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Population age structure and age structure modification via Wolbachia in Anopheles gambiae (AnoPopAge)
Start date: Feb 1, 2009, End date: Jul 31, 2012 PROJECT  FINISHED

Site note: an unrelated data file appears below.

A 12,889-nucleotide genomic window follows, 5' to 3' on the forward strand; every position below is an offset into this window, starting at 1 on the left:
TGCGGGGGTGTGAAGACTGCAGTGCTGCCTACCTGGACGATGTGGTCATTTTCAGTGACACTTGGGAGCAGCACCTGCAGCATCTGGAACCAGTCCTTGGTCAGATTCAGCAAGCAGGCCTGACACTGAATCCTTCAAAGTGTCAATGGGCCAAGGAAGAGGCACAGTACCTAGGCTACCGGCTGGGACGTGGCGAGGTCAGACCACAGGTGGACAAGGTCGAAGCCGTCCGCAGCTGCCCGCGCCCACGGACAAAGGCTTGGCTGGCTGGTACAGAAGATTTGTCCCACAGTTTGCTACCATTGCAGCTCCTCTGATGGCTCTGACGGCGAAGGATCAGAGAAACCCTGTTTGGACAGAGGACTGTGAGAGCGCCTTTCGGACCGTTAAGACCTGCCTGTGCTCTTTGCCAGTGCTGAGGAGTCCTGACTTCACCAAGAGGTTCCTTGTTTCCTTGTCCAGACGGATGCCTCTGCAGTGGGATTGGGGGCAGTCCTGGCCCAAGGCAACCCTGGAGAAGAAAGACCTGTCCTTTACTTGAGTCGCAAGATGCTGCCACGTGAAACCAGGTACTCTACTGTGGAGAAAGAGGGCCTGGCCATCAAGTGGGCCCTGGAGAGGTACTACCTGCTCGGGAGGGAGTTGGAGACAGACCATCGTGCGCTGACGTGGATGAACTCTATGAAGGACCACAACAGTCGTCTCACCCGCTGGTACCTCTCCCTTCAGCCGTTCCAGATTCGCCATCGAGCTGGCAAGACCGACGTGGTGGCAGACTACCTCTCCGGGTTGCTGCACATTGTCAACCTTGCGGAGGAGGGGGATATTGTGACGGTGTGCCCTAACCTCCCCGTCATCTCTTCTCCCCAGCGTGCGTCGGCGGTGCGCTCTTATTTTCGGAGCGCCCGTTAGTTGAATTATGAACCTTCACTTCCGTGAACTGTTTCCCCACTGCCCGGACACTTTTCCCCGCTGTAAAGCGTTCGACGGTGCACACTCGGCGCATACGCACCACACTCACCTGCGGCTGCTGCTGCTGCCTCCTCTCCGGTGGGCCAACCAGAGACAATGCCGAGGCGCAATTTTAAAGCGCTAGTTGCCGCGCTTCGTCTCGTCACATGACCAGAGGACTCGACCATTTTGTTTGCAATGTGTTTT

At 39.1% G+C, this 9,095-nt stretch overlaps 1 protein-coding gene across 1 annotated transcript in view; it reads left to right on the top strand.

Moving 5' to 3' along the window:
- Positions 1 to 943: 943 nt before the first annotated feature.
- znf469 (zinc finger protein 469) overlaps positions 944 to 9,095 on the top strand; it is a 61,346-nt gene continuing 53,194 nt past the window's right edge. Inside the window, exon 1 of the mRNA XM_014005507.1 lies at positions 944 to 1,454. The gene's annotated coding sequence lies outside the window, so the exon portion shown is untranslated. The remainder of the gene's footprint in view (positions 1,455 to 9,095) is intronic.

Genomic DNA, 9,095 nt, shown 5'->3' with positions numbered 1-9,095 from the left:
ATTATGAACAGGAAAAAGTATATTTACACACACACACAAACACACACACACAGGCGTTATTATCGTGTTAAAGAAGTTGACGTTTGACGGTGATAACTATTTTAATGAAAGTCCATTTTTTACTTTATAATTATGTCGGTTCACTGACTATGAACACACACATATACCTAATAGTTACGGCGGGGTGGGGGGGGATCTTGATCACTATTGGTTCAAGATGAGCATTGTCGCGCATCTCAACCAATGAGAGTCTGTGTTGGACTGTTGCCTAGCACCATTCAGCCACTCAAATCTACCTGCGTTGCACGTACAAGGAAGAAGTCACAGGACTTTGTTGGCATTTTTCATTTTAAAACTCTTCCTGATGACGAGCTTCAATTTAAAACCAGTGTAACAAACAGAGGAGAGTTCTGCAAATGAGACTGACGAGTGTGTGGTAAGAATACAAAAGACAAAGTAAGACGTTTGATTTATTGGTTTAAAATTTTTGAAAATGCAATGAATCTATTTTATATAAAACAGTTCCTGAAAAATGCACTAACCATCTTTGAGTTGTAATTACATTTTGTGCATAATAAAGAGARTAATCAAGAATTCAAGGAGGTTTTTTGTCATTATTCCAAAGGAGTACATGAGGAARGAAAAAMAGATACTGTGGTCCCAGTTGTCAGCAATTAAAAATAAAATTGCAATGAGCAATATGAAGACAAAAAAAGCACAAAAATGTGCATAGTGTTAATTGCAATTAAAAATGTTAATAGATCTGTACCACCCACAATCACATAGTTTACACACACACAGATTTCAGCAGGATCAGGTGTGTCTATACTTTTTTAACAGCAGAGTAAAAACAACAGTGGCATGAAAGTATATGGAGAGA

One of the most critical factors contributing to the vectorial capacity of malaria vector mosquitoes is the mean age attained by adult females, because after picking up the Plasmodium parasite there is a lengthy incubation period before transmission can occur. A virulent strain of the endosymbiotic bacterium Wolbachia called wMelPop reduces adult lifespan in its native Drosophila host, and has recently been shown to do the same following transfer into Aedes mosquitoes. We will examine its potential as a novel malaria control tool by creating and characterizing Anopheles cell lines containing wMelPop, and purifying and transferring it into An. gambiae by microinjection. We will then characterize the cytoplasmic incompatibility phenotype by which Wolbachia spreads itself, virulence (lifespan shortening effects), maternal transmission rates, and tissue distribution of introduced Wolbachia, together with analyses of mosquito gene expression using microarrays. Development of a molecular age estimation assay for the An. gambiae complex will be undertaken by adapting a new quantitative RT-PCR method for use in An. gambiae. We will then set up a greenhouse population of a member of the An. gambiae complex in Kenya that is viable over multiple generations, release marked mosquitoes to calibrate the molecular age estimation assays under semi-field conditions, and compare age structure between greenhouse and wild populations. In Burkina Faso we will estimate population age structure in the An. gambiae complex at 3 field sites, in different seasons and with / without insecticide treated net use. Liaison will take place with government institutions and local communities on regulatory issues and desirability of future Wolbachia-based trials in both countries. We will also build a suite of mathematical models to allow the analysis of different interventions that affect adult mosquito longevity, and incorporate the dynamics of Wolbachia spread in an age-structured population.

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